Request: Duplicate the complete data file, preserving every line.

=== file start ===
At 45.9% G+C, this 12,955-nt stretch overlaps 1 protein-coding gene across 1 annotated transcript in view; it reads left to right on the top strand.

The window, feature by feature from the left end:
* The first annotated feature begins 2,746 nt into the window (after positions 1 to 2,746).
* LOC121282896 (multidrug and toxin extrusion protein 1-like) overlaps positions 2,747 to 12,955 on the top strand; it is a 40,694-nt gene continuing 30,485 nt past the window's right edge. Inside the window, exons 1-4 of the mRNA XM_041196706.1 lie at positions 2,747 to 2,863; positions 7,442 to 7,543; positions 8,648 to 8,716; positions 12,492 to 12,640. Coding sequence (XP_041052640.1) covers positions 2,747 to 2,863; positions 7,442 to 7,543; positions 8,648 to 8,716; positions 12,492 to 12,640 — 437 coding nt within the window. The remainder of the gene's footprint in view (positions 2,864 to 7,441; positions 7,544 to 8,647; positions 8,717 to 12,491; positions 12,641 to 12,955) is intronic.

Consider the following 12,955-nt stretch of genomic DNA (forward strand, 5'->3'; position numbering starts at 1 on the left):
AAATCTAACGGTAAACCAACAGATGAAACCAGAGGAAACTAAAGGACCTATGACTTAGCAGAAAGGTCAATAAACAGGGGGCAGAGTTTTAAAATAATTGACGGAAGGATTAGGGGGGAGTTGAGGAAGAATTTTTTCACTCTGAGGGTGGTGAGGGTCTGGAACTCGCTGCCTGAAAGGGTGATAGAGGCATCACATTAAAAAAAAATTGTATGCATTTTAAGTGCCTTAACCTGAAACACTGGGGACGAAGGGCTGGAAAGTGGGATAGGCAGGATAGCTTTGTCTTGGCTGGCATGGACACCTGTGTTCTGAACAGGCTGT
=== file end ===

At 45.9% G+C, this 12,955-nt stretch overlaps 1 protein-coding gene across 1 annotated transcript in view; it reads left to right on the top strand.

The window, feature by feature from the left end:
* The first annotated feature begins 2,746 nt into the window (after positions 1 to 2,746).
* LOC121282896 (multidrug and toxin extrusion protein 1-like) overlaps positions 2,747 to 12,955 on the top strand; it is a 40,694-nt gene continuing 30,485 nt past the window's right edge. Inside the window, exons 1-4 of the mRNA XM_041196706.1 lie at positions 2,747 to 2,863; positions 7,442 to 7,543; positions 8,648 to 8,716; positions 12,492 to 12,640. Coding sequence (XP_041052640.1) covers positions 2,747 to 2,863; positions 7,442 to 7,543; positions 8,648 to 8,716; positions 12,492 to 12,640 — 437 coding nt within the window. The remainder of the gene's footprint in view (positions 2,864 to 7,441; positions 7,544 to 8,647; positions 8,717 to 12,491; positions 12,641 to 12,955) is intronic.

Consider the following 12,955-nt stretch of genomic DNA (forward strand, 5'->3'; position numbering starts at 1 on the left):
AAATCTAACGGTAAACCAACAGATGAAACCAGAGGAAACTAAAGGACCTATGACTTAGCAGAAAGGTCAATAAACAGGGGGCAGAGTTTTAAAATAATTGACGGAAGGATTAGGGGGGAGTTGAGGAAGAATTTTTTCACTCTGAGGGTGGTGAGGGTCTGGAACTCGCTGCCTGAAAGGGTGATAGAGGCATCACATTAAAAAAAAATTGTATGCATTTTAAGTGCCTTAACCTGAAACACTGGGGACGAAGGGCTGGAAAGTGGGATAGGCAGGATAGCTTTGTCTTGGCTGGCATGGACACCTGTGTTCTGAACAGGCTGT